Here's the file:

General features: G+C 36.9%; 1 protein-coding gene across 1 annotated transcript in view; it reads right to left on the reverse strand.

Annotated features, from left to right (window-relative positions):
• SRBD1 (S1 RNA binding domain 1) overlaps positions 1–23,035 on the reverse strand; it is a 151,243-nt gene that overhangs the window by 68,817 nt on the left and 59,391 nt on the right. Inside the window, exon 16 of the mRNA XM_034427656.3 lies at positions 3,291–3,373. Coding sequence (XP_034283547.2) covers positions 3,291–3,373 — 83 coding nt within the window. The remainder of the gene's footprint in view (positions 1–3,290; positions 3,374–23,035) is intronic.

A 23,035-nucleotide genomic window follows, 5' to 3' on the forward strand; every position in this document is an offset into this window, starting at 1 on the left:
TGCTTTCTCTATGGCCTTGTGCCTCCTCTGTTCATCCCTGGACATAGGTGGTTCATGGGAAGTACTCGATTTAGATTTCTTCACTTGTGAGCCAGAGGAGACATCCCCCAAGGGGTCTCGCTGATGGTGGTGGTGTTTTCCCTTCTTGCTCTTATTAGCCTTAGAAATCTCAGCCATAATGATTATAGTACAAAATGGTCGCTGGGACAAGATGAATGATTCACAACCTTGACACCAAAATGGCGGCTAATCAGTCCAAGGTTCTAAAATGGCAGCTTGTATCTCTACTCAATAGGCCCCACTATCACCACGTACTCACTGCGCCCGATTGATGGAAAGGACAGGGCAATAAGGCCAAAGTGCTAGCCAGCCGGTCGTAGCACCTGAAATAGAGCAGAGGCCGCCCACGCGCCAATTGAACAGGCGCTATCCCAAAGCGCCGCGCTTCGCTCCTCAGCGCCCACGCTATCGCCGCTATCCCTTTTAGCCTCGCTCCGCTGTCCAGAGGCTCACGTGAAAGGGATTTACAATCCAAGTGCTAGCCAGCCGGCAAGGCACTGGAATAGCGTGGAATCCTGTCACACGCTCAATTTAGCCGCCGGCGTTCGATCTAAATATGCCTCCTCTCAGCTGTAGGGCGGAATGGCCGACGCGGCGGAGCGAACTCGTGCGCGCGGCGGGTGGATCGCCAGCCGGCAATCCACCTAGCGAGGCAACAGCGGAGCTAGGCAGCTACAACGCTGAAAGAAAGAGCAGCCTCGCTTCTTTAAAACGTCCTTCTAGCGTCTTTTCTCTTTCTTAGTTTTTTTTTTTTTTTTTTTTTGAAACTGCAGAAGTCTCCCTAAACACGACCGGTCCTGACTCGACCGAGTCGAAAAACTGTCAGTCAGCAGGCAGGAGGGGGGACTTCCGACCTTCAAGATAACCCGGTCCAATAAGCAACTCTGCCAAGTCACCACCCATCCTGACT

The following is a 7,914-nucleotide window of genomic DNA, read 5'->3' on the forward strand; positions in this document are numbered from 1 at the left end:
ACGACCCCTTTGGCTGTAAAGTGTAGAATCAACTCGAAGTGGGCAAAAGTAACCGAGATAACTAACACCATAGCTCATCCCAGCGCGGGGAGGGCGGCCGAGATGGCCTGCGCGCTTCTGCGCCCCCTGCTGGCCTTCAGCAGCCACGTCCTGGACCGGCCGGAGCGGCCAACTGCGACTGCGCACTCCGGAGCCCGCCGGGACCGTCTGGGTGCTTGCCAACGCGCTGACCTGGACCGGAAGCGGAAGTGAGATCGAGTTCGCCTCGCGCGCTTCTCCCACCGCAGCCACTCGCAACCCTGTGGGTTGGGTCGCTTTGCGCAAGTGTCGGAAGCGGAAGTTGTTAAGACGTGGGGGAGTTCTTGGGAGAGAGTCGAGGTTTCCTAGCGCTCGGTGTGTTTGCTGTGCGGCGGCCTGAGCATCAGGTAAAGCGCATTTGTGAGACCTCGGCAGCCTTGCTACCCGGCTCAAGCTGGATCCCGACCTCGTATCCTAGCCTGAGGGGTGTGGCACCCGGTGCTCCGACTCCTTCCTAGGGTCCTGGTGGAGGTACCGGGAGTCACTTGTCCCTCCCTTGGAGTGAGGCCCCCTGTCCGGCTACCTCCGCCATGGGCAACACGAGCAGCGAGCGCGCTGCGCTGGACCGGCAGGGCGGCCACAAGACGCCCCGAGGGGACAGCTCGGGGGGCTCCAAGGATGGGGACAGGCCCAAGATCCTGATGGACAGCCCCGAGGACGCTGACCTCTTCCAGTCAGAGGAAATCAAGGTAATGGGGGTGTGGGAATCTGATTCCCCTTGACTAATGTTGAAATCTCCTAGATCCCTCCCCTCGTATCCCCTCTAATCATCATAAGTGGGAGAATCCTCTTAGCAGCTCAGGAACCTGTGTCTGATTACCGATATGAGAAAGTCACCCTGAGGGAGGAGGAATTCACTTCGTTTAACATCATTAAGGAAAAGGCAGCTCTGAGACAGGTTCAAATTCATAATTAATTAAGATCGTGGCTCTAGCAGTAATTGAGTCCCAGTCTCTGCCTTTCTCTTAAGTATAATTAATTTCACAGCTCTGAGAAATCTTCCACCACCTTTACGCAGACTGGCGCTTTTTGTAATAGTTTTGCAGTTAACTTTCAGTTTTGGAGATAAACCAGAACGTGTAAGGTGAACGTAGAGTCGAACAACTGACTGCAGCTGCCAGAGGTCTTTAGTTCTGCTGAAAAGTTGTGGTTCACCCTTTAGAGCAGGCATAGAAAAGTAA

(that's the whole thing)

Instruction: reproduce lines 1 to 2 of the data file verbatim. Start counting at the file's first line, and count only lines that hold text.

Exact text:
General features: G+C 36.9%; 1 protein-coding gene across 1 annotated transcript in view; it reads right to left on the reverse strand.

Annotated features, from left to right (window-relative positions):